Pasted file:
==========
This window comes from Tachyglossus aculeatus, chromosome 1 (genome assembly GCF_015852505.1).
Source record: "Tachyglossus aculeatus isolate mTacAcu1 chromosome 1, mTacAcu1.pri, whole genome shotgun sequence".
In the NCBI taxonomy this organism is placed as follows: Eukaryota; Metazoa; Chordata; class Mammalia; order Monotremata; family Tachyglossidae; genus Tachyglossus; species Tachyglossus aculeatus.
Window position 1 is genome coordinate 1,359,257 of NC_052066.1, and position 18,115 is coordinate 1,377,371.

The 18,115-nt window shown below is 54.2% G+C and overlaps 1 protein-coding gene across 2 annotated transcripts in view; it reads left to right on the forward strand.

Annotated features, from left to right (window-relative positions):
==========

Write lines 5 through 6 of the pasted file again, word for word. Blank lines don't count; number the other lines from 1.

The 18,115-nt window shown below is 54.2% G+C and overlaps 1 protein-coding gene across 2 annotated transcripts in view; it reads left to right on the forward strand.

Annotated features, from left to right (window-relative positions):